Former Auburn music teacher loses appeal on sex-related convictions

Posted Oct. 11, 2012, at 6:57 a.m.

PORTLAND, Maine — A former Auburn music teacher lost his bid Wednesday to overturn his 2010 conviction and sentence in federal court for having driven a girl to New Hampshire for sexual gratification.

A U.S. District Court judge in Portland found James Raymond Jr., 31, guilty on two felony counts of transporting a minor with intent to engage in sexual activity during his bench trial in Portland.

Judge D. Brock Hornby sentenced Raymond to 12 years in prison and lifetime probation.

Raymond had driven two girls, an 11-year-old student and her 9-year-old sister to Canobie Lake Park in Salem, N.H., twice in August 2007.

Raymond touched the 11-year-old girl’s buttocks three times during the first trip and once again during the second trip, the appeals court wrote in its 16-page decision.

“The district court determined that the buttocks-touching incidents were intentional and carried out for the purpose of sexual gratification,” Judge Bruce Selya of the U.S. Court of Appeals for the First Circuit in Boston wrote in the court’s Wednesday decision.

Judge Hornby pointed to four pieces of evidence in particular to support his guilty finding:

— The victim’s testimony.

— The testimony of other students who observed Raymond with the victim on a group bus trip.

— The testimony of another victim who said Raymond touched her buttocks at school in October 2007.

— A videotaped interview of Raymond by an Auburn police detective during which Raymond talked about his “physical urge to touch young girls’ buttocks.”

Raymond appealed to the federal law court, claiming the lower trial court erred on three points.

Through his attorney, Richard Hartley, Raymond said the trial judge “improperly admitted evidence of both his contact with the victim during the June 2007 bus trip and his inappropriate conduct with another girl in October of that year.”

Raymond also challenged the lower court’s decision to restrict cross-examination of Auburn Police Department Detective Chad Syphers and to not allow Hartley a reasonable opportunity to impeach him.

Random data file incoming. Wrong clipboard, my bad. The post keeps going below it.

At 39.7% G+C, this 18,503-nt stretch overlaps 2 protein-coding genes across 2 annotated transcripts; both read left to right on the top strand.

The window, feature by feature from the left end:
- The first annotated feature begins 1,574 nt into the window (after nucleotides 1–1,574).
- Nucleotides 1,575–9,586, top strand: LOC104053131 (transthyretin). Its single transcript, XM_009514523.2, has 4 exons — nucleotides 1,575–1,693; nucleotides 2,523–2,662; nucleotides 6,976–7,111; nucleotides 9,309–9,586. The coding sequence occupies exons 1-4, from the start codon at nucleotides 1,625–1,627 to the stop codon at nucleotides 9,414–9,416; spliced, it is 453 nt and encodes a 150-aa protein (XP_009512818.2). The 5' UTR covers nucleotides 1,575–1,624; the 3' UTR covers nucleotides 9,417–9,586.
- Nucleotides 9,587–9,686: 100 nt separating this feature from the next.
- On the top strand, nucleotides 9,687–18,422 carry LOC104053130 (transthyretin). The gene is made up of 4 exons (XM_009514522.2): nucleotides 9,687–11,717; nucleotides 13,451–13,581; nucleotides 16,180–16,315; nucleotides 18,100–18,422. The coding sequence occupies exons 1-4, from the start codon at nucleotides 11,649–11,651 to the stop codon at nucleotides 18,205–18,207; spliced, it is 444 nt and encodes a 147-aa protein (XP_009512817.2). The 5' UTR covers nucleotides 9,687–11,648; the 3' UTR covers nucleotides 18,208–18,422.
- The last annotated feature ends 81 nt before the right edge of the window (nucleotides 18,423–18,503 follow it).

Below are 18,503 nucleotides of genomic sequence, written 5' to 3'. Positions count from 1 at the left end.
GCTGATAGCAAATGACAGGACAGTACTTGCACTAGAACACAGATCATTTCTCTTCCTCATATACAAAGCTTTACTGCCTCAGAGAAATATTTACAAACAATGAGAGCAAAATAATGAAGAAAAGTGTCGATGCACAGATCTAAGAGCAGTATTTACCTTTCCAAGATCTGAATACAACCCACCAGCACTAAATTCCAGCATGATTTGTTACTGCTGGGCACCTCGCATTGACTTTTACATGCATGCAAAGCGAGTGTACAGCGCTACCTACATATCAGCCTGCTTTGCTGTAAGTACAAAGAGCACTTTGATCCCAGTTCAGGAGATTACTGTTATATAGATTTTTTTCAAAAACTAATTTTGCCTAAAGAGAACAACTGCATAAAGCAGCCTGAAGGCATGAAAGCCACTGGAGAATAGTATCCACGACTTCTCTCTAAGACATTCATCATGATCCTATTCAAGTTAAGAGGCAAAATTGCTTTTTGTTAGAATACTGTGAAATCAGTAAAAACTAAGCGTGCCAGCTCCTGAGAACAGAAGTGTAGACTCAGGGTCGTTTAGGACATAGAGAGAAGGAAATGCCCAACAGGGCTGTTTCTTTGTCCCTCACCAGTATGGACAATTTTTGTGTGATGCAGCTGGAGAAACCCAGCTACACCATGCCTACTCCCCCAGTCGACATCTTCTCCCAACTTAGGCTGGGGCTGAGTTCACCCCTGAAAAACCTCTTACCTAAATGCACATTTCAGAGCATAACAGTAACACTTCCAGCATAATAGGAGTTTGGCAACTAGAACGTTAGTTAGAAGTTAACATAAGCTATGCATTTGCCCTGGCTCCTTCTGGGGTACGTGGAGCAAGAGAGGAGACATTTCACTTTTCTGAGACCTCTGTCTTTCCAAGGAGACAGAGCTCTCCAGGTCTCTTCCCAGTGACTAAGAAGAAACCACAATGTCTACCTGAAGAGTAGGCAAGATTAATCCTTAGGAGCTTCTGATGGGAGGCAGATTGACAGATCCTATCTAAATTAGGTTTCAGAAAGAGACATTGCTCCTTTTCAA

The last point of appeal was Raymond’s claim that Hornby shouldn’t have sentenced him to more than the 10-year statutory minimum. By doing so, Raymond claims his constitutional right to be free from cruel and unusual punishment was violated.

Prosecutors had sought a 17½-year sentence. The maximum possible sentence was life.

According to court records, the victim kept quiet about Raymond touching her when it happened. In October 2007, when Raymond’s arrest on the state charge involving another girl became public, Raymond called the 11-year-old girl’s mother. The mother then called the school to complain about that phone call, and the school contacted police. Police interviewed the girl that day, and later arranged for her to be evaluated at a sexual assault crisis center in Lewiston. It was there that the girl revealed the circumstances of the touching during the New Hampshire trips.

She testified that it took her so long to tell someone because she was scared and embarrassed by the incidents, and remained scared and embarrassed.

In making his ruling, Hornby found that Raymond “had motivation to lie” to police and to the court because “his liberty and music teaching career both are at stake.”

Raymond’s attempts, Hornby found, “to explain away the damaging statements that he made about his interest in young girls to the Auburn detective during the videotaped interview were wholly unpersuasive,” and that his court testimony of the circumstances of contact between himself and the girl were not credible.

In 2008, Raymond was tried and convicted in Androscoggin County Superior Court in Auburn on five charges: two counts of unlawful sexual touching and three counts of assault. The three girls involved were music students of Raymond at the time of the incidents in April 2005 and September and October 2007.

One girl was a first-grader at East Auburn Community School, another was a second-grader at Park Avenue Elementary School and the third was a fifth-grader at Webster Intermediate School.

The judge allowed the prior Superior Court conviction to be presented during the federal trial, over Raymond’s objection, to show motive and intent, according to the ruling.

During the period that those crimes took place, Raymond was a teacher at Park Avenue and East Auburn elementary schools. He also was an assistant marching band instructor at Leavitt Area High School in Turner, founder of the Central Maine Children’s Theater Project and an instructor for the Central Maine Children’s Chorus.

© 2012 the Sun Journal (Lewiston, Maine)

Distributed by MCT Information Services

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